In 2003, Norway passed a law giving all public and state-owned firms in the country five years to attain 40 percent female representation on their boards of directors or face harsh penalties, including closure. The law was aimed at remedying a near-universal phenomenon in which the percentage of women on the governing boards of companies is far lower than the percentage of women in the workforce. By 2008, the law’s target year, all of Norway’s public and state-owned companies had achieved the 40 percent goal.
Female representation on boards in the United States is stagnant at around 10 percent, but structural and cultural differences among countries leave open the question of whether similarly ambitious quotas would work here — or elsewhere. “The challenge of understanding how quotas could work was to provide an analysis of a possible world that does not yet exist,” says Professor Bruce Kogut, who worked with Mariano Belinky of McKinsey and Jordi Colomer, then of Politecnica in Barcelona, on the problem. “So we turned to simulations to analyze the question of whether or not quotas can work in the United States.”
Much of the researchers’ work is built upon insights from Rosebeth Kanter, Herminia Ibarra, and Ronald Burt, who have shown that women who are not directly connected to powerful women must rely on male mentorship to move up in their careers. Other research shows that while women seek out other women for personal advice, they seek out male colleagues for career and business advice. Although male mentorship of women can be effective, such as the recent grooming of Virginia Rometty by Sam Palmisano at IBM, the data suggest that these female-male contacts have not generated many female leaders. Without a critical mass of connections to other powerful women, ambitious women are dependent on the dominant group — men — to select them, perpetuating inequality in board leadership. Kogut points to Xerox, led from 2001 to 2009 by Anne Mulcahy, who mentored her female successor, Ursula Burns. Many women are now being brought to the upper levels of management at Xerox.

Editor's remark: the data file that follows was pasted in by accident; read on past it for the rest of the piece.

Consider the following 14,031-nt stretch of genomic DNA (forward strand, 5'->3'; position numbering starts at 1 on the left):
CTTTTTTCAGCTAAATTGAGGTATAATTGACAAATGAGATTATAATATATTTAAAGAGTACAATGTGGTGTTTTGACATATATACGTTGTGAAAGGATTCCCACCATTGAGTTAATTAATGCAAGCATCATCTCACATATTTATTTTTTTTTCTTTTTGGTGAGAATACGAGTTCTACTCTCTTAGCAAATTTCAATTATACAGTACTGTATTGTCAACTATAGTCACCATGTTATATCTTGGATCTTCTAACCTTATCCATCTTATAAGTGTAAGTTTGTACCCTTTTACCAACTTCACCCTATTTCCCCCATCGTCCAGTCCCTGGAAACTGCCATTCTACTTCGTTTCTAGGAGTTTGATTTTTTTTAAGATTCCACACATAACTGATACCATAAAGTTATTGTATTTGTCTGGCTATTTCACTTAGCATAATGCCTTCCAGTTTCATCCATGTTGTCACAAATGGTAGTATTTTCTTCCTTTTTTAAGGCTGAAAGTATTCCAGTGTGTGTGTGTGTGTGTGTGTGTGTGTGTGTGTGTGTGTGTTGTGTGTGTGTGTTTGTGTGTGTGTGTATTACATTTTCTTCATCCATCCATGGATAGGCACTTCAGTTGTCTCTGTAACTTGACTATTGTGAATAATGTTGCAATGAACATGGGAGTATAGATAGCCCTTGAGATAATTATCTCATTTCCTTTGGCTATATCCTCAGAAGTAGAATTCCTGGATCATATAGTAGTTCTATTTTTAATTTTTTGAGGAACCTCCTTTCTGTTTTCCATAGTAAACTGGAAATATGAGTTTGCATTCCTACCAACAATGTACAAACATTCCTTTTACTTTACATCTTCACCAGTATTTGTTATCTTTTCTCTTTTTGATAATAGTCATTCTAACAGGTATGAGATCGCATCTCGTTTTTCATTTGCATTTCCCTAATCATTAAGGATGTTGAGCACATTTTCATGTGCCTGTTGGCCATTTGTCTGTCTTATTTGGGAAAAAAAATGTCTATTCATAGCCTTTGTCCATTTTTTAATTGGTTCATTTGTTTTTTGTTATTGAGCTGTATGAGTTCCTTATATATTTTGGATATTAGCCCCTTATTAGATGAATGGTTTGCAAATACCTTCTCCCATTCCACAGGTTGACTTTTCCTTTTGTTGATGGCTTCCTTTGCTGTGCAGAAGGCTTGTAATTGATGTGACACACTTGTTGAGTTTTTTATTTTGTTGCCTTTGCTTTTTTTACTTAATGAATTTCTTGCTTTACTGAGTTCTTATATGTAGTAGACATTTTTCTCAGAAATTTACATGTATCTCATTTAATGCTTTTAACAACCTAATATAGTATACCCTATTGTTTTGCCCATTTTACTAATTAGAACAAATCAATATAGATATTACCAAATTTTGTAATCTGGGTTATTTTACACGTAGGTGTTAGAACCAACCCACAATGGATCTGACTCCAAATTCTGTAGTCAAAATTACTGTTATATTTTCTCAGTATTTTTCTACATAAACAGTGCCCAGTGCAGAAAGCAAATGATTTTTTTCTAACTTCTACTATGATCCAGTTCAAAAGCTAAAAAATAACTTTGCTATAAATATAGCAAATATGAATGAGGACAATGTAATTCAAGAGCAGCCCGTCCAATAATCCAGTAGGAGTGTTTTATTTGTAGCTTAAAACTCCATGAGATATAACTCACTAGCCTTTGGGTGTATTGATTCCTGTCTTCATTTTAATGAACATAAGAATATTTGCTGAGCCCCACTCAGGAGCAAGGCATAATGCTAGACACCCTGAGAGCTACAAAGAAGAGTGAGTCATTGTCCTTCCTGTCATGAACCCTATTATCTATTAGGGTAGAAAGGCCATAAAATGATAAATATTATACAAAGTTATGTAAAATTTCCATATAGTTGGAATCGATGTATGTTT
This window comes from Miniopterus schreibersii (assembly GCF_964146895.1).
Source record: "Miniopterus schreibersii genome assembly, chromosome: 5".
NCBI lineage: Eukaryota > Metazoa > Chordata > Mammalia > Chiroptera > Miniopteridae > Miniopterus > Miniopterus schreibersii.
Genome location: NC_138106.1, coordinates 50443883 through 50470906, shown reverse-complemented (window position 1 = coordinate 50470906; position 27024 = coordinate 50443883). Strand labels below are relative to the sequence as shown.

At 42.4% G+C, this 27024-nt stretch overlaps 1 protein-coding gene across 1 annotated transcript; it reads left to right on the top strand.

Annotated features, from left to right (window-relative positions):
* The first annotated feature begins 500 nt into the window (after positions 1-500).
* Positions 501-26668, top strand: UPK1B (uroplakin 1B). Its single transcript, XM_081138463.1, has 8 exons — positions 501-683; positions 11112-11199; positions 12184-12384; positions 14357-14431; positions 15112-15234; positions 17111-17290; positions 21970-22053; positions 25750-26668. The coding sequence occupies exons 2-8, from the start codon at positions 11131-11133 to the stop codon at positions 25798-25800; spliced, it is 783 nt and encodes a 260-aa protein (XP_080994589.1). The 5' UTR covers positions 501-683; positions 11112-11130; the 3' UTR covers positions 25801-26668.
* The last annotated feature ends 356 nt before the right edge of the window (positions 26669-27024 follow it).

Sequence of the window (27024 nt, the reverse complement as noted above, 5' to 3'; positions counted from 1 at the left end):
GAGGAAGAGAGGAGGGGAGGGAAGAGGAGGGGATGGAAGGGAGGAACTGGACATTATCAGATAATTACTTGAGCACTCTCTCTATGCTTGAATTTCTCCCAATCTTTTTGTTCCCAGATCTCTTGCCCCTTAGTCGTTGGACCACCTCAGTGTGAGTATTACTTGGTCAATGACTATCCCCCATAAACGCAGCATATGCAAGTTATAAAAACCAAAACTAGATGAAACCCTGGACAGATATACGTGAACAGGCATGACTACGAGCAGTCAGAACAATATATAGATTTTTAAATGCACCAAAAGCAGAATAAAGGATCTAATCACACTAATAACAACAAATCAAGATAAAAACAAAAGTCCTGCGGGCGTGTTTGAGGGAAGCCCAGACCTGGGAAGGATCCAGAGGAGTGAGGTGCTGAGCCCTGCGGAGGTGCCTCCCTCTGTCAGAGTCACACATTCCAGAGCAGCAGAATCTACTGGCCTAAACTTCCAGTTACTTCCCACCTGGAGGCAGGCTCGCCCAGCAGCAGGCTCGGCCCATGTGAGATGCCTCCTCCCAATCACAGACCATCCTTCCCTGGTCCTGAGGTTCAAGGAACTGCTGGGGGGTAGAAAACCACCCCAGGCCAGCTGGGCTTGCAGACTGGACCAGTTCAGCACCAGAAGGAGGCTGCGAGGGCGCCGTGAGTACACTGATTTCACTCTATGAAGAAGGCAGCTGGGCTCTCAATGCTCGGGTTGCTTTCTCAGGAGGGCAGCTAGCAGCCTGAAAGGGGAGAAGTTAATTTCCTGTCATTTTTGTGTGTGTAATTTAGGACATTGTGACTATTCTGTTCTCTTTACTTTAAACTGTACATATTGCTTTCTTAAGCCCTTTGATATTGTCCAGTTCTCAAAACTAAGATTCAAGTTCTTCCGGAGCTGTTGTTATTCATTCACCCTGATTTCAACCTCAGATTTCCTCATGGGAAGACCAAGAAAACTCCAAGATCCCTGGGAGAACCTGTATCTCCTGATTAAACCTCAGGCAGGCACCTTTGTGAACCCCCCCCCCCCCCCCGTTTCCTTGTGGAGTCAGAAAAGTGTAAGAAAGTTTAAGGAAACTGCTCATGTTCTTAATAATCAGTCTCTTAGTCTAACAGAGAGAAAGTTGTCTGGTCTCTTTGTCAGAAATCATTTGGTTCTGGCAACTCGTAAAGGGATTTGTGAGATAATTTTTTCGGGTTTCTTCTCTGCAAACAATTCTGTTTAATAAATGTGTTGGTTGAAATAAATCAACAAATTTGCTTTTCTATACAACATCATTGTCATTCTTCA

Kogut and his coresearchers, using the 2007 BoardEx database that reflects board membership for all US public companies, employed network science to create a simulation of how directors get chosen for boards. In short, they ran a variety of combinations of various boards’ thresholds and quotas to simulate the “detokenization” of boards, in which a board must bring on a female director if the ratio of women on the board is below a given threshold. They accounted for the organic processes that result in board membership shuffling and spaces opening up on the board, such as when existing members retire or reach the end of their board tenure. The researchers’ analysis shows that even low quotas can result in substantial power for female directors and that this can be self-sustaining over time.
“If the goal is to give more power to women overall, you can do so at a much lower level than Norway’s 40 percent quota,” Kogut says. “We estimate that the United States can achieve a substantial increase in the importance of female directors by just asking all boards to have at least one female director. This is enough to generate growth, putting enough women on boards so that they don’t drop below a critical percentage of representation.”
A common objection to the use of quotas is that a truly democratic system for boards would limit directorships that might otherwise be held by relatively few individuals, female or male. But with quotas, Kogut says, comes diversity and power, and a critical mass of women directors that will keep a representative proportion of women on boards across companies.
The world of board directorship is a relatively small one. The US network is characterized by high multiple-network directorships, in which many directors sit on multiple boards, effectively creating a director network. Connectivity is key to board composition and to enabling directors to influence and organize across other boards: if women sit on too few boards, then how are female board directors able to influence the other boards? That’s why any low quota can help: if each board brings on at least one woman, female connectivity in the network increases.
“Norway probably needed a high quota because there wasn’t a lot of connectivity among even the male board directors,” Kogut says. “But in countries like the United States or, for an extreme example, India, which has very high multiple-network directorships, low quotas can be very powerful.” The goal of the paper was not to propose a universal solution, Kogut notes, but to show how the new tools from the science of complexity can explore possible future worlds that we may want to achieve.
Bruce Kogut is the Sanford C. Bernstein & Co. Professor of Leadership and Ethics in the Management Division and director of the Sanford C. Bernstein & Co. Center for Leadership and Ethics at Columbia Business School.